Author Topic: Not for Ourselves Alone: The Story of Elizabeth Cady Stanton & Susan B. Anthony  (Read 1368 times)

Offline Antares

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Not for Ourselves Alone: The Story of Elizabeth Cady Stanton & Susan B. Anthony

Year: 1999
Film Studio: Warner Home Video
Genre: Documentary
Length: 180 Min.

Ken Burns (1953)

Geoffrey C. Ward...Writer

Paul Barnes
Pam Tubridy Baucom
Ken Burns (1953)
Susanna Steisel

Ken Burns (1953)
Allen Moore
Buddy Squires


Sally Kellerman (1937) as Narrator (Voice)
Ronnie Gilbert (1926) as Elizabeth Cady Stanton (Voice)
Julie Harris (1925) as Susan B. Anthony (Voice)
Amy Madigan (1950) (Voice)
Keith David (1956) as Frederick Douglass (Voice)
Wendy Conquest (Voice)
Ann Duquesnay (Voice)
George Plimpton (1927) (Voice)

       If you were to walk up to the average stranger on the street and ask, “Who was Susan B. Anthony?” the answer that would mostly likely be given would be that she was the woman on the $1 coin that looked like a quarter. A truly sad appellation for one of the most influential American’s of the 19th century. But going even further is the poignant fact that almost no one remembers Elizabeth Cady Stanton. Every American woman living today should bow at the altar of these two extraordinary individuals, as they were the prime pioneers on the frontier of the woman’s suffrage movement that started in the 1840’s. Each would ceaselessly wage war against the established political dogma of the day, which decreed that a woman’s place was in the home and that she was the property of her husband. Looking back now it seems absurd that a woman had no rights to property if her husband was to die unexpectedly, or that she had no recourse in court to end an abusive marriage. These were just two symptoms of an antiquated system that both Stanton and Anthony laid siege to in their political war of attrition against the powers that held sway over nearly half of our country’s population.
       By 1999, director Ken Burns had established himself as the de facto provocateur in the field of documentary filmmaking. His success with his mammoth epic on the Civil War had brought to him the accolades and prestige seldom found in his chosen field of endeavor, and he would use his newfound power to create documentaries that would not only be informative, but would also entertain. One common link in all his films is that he always focuses on a central theme that underscores the subject matter of the documentary. In The Civil War, the underlying theme of racial equality is the frame upon which he weaves his narrative. In Not for Ourselves Alone, the focus is upon the fight for the right to vote, which coincides with the differences in personality and background between these two women. For every Yin there’s a Yang, and Burns uses this metaphor to showcase how well each of their dynamic personality’s fed upon each other. Whereas Stanton came from an aristocratic background and was perfectly happy at home having babies, Anthony was the tireless agitator who was wholly willing to promote the free thinking ideas of her profound partner to anyone that would listen. Theirs was a marriage of the mind and soul that kept them on a united and single-minded journey to rid the nation of the terrible inequality that faced every woman of the time. Not for Ourselves Alone might not be one Ken Burn’s most popular documentaries, but it is definitely one of his best.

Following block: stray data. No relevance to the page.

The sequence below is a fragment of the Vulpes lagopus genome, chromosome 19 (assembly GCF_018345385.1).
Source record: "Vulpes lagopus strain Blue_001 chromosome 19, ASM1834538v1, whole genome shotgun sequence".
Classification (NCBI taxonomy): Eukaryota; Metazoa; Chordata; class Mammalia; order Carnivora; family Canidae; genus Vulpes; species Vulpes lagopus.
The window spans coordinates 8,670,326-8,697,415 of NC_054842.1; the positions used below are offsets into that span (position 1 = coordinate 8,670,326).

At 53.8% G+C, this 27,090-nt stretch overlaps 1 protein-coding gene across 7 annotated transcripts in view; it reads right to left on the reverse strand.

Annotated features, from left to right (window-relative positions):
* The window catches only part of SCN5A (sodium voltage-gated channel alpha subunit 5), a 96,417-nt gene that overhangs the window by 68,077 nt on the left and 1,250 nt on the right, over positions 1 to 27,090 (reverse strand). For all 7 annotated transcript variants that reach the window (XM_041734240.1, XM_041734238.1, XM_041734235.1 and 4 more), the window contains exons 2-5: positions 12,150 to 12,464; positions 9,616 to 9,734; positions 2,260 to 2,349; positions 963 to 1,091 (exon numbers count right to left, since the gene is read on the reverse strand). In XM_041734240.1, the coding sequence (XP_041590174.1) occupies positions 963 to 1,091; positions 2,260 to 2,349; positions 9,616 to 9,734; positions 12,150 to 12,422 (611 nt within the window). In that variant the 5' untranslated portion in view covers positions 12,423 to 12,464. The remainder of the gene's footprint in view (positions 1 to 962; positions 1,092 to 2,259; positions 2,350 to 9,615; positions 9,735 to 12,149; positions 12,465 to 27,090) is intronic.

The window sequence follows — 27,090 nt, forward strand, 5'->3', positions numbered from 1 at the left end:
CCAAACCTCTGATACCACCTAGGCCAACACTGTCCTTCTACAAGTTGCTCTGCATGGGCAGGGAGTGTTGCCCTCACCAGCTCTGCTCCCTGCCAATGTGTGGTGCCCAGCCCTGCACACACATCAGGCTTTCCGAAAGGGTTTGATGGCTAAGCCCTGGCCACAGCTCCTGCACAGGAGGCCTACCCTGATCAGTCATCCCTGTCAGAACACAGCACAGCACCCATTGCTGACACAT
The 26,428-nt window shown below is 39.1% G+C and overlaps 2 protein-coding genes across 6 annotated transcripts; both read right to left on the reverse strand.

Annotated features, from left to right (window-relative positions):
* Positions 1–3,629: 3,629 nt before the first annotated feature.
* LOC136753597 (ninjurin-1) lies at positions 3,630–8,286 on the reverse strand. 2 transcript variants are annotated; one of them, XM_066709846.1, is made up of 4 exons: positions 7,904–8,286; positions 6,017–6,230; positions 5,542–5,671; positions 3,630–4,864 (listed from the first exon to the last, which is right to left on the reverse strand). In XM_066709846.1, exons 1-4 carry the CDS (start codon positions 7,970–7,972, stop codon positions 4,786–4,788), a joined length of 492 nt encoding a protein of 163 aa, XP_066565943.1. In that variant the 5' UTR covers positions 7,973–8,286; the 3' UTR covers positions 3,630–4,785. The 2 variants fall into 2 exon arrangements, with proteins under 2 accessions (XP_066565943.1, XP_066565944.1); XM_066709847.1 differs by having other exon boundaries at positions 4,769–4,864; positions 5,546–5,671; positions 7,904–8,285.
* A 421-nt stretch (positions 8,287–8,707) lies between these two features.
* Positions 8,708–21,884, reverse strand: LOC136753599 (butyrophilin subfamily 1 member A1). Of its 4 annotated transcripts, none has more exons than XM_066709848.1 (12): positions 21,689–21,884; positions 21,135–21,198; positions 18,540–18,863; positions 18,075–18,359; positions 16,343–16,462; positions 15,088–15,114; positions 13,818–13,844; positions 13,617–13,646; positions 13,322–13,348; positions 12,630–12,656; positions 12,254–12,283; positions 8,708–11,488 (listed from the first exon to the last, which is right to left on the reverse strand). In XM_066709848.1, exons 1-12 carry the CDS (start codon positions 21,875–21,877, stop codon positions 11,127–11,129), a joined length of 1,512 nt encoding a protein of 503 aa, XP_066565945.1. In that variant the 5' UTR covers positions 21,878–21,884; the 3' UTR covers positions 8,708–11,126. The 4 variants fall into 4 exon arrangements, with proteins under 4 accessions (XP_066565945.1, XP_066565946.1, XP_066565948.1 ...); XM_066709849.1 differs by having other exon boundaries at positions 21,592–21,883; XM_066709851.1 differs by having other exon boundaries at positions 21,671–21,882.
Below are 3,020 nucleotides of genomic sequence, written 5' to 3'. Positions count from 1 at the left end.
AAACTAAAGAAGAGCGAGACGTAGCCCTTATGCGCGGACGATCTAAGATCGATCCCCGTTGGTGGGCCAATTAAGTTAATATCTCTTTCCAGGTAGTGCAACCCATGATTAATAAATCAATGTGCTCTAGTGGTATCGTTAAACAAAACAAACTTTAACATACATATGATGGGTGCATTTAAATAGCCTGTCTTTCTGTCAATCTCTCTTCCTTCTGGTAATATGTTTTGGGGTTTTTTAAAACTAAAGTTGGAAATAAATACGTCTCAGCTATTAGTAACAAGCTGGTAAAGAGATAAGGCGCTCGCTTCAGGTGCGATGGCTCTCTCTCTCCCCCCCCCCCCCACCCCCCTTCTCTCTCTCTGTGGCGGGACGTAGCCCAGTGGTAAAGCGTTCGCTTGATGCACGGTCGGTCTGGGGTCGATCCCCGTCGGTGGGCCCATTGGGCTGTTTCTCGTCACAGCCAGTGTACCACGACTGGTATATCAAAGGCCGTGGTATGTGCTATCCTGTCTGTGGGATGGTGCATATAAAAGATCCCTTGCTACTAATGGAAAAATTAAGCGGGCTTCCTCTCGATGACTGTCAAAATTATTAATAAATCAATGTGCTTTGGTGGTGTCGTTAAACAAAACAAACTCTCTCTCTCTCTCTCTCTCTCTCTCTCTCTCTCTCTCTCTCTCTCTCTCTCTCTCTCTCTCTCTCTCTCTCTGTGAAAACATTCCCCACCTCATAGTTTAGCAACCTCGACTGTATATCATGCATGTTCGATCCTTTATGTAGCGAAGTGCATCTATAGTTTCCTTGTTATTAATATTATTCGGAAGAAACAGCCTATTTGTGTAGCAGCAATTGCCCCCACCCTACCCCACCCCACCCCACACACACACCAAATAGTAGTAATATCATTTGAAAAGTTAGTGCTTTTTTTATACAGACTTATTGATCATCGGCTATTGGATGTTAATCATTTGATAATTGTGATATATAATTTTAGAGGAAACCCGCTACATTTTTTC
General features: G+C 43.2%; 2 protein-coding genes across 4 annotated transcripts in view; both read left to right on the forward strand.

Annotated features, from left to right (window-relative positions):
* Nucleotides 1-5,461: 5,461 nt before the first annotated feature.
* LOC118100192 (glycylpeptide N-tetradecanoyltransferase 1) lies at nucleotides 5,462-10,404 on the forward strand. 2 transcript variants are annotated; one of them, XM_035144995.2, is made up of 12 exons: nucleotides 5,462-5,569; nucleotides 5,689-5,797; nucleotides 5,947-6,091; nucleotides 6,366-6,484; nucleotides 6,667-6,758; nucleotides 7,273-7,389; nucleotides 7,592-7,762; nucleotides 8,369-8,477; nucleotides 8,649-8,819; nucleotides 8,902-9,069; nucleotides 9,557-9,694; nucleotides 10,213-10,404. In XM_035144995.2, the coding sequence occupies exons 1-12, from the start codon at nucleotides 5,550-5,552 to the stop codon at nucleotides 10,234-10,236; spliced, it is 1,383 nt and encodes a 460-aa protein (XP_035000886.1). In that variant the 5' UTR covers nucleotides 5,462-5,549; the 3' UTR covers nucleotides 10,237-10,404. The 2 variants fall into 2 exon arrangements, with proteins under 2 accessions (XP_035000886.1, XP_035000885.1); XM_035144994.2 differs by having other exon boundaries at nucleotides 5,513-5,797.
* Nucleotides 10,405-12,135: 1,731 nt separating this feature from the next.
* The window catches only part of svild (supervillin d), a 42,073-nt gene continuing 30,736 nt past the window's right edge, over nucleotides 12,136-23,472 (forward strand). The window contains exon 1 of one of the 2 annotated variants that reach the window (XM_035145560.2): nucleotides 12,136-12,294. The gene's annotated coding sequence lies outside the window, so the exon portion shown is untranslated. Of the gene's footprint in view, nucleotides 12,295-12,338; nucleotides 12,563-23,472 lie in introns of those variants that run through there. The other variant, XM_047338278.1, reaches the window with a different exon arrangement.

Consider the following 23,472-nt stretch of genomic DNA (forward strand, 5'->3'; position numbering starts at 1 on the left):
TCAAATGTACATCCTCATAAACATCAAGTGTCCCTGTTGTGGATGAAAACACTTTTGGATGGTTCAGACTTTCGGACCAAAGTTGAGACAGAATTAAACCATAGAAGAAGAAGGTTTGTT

Review Criterion
5 Stars - The pinnacle of film perfection and excellence.
4 ½ Stars - Not quite an immortal film, yet a masterpiece in its own right.
4 Stars - Historically important film, considered a classic.
3 ½ Stars - An entertaining film that’s fun or engaging to watch.
3 Stars – A good film that’s worth a Netflix venture.
2 ½ Stars - Borderline viewable.
2 Stars – A bad film that may have a moment of interest.
1 ½ Stars – Insipid, trite and sophomoric, and that's its good points.
1 Star – A film so vacuous, it will suck 2 hours from the remainder of your life.
½ Star - A gangrenous and festering pustule in the chronicles of celluloid.